Based on examples provided in the Court's order, students and scholars who are nationals of the affected countries and are admitted or officially invited to Notre Dame can apply for a visa and if granted a visa, should be able to travel to the US. Additionally, an international student, scholar, or employee from one of the affected countries should be able to leave the U.S. during the summer and return with a valid visa to continue their studies, official visits, or employment at Notre Dame.
On May 25, 2017, a U.S. Court of Appeals for the 4th Circuit ruling maintained the freeze of the revised entry ban. This ruling means the government is still prevented from enforcing travel restrictions announced earlier this year. Please contact ISSA with any questions.
On April 18, 2017, the Presidential Executive Order on Buy American and Hire American was signed. The full text of this EO can be found at the Press Office site. As it affects international F-1 and J- visa holders who may want to pursue a work visa, this EO currently requires only a review of the existing rules around H-1B visas; there are no proposed changes at this time. We will update this page as proposed changes are announced.
On March 15, 2017, the U.S. District Court in Hawaii issued a nationwide temporary restraining order on the revised entry ban, preventing the government from enforcing the travel restrictions. This means the ban which was to go into effect on March 16, 2017, is currently stayed. Please contact ISSA with any questions you may have in relation to any of the Executive Orders.
Executive Order: Protecting the Nation from Foreign Terrorist Entry into the United States signed March 6, 2017
On March 6, 2017, an updated version of the Protecting the Nation from Foreign Terrorist Entry into the United States Executive Order was signed, which revokes Executive Order 13769. The full text of this updated EO can be found on the whitehouse.gov site at Press Office: Executive Order Protecting Nation. A fact sheet of the order can be found on the Department of Homeland Security site and a summary can be found at AILA’s site. Answers to frequently asked questions can be found here.
This EO affects foreign nationals from Iran, Libya, Somalia, Sudan, Syria, and Yemen who are outside the U.S. on the effective date of order, do not currently have a valid visa on the effective date of this order and did not have a valid visa at 5:00 p.m. EST on January 27, 2017. They are not eligible to travel to the United States during the 90-day period. It is important to note that current F and J visa holders are eligible to travel in and out of the U.S., as long as the visa is valid.
This order does not apply to U.S. permanent residents, those with advance parole documents, dual nationals of the designated countries if they are traveling on a passport issued by a non-designated country, those with diplomatic visas, those already granted asylum or those refugees already admitted to the U.S. There are other exceptions, which can be reviewed in the "Waivers" section of the E.O.
This new order maintains the suspension of the visa interview waiver program, as noted below. It is highly likely that visa applicants will have to go in to the consulate for an interview, so be sure to give yourself time when applying for the visa and planning for travel to the U.S.
Federal Judge Blocks Parts of Executive Order
On February 9, 2017, the Ninth Circuit Court of Appeals denied the federal government's motion for an emergency stay, which means that the determination on February 2 that the restrictions on travel were illegal is still being upheld.
On February 2, 2017, a judge in western Washington ruled that the restrictions on travel into the U.S. by citizens from the 7 countries (Iran, Iraq, Libya, Somalia, Sudan, Syria, Yemen) was illegal. Despite this court order, ISSA still continues to advise extreme caution and no travel from the U.S. for those from the 7 countries as the situation could change again. The Executive Order and its implications are described in more detail below.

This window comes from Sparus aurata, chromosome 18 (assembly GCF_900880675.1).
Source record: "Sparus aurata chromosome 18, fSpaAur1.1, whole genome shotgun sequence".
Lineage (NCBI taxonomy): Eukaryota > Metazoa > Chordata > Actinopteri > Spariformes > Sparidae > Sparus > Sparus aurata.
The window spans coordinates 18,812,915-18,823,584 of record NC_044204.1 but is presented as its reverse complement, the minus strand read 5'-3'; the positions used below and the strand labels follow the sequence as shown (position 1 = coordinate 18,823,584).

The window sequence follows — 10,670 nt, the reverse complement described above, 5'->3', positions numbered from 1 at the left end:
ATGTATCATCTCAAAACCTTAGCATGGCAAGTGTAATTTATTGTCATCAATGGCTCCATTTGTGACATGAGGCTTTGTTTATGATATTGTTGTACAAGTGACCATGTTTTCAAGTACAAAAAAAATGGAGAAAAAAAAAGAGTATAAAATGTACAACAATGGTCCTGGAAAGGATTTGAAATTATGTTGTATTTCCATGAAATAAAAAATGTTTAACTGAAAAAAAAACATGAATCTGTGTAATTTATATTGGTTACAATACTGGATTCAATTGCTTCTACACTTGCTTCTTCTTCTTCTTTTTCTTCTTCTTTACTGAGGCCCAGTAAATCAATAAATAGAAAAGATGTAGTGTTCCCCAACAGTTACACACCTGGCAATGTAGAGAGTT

Executive Order: Protecting the Nation from Foreign Terrorist Entry into the United States signed January 27, 2017
The full text of this executive order can be found on the whitehouse.gov site at U.S. Presidential Executive Order: Protecting the Nation from Foreign Terrorist Entry into the United States. A summary by the American Immigration Lawyers Association (AILA) can be found at Summary of Executive Order.
This Executive Order addresses a number of issues that have an impact on international students and scholars.
Visa Application - Interview Waiver
All visa applicants will now go to the consulate for an in-person appointment to apply for a new visa or renew a visa. This applies to all international students and scholars, regardless of country of origin. Though a court order was issued on February 3, its contents did not pertain to this section of the Executive Order. As of February 6, the suspension of the visa interview waiver program is still in effect. If you are planning a trip outside of the U.S. and will need to renew your visa, check with your local U.S. consulate as processes may have changed and wait times may be longer.
Entry Restrictions for Citizens of 7 Countries
Individuals from the following countries are impacted by the executive order, even if the traveler possesses a valid visa: Iran, Iraq, Libya, Somalia, Sudan, Syria, Yemen. Individuals from these countries cannot enter the U.S. for a period of 90 days from day of signing. Despite the court challenge of February 2, which suspends this section of the order, ISSA strongly continues to advise that individuals from the 7 listed countries not travel out of the U.S. during this time, as the ban could be reinstated and affect reentry to the U.S.
Clarifications of the Executive Order: Permanent Residents, Dual Nationals, and Applications/Petitions from Citizens of 7 Affected Countries
- On February 1, 2017, a memo was released confirming that the entry of legal U.S. permanent residents (green card holders) from the 7 listed countries was deemed to be of national interest.
- On February 1, another memo was released confirming that the executive order "does not restrict the travel of dual nationals from any country with a valid U.S. visa in a passport of an unrestricted country."
- On February 3, a clarification was issued by USCIS in their Implementation of Executive Order that they would continue to adjudicate applications and process petitions for nationals of the 7 affected countries whose "approval does not directly confer travel authorization."
Statement regarding Executive Order from Rev. John I. Jenkins, C.S.C., President
Statement from Dr. Michael E. Pippenger, Vice President and Associate Provost for Internationalization
Notre Dame Observer Editorial Board: "Rescind this Order"
Notre Dame Observer Staff Report: "University and College respond to executive order"
"South Bend protestors march in solidarity" - South Bend Tribune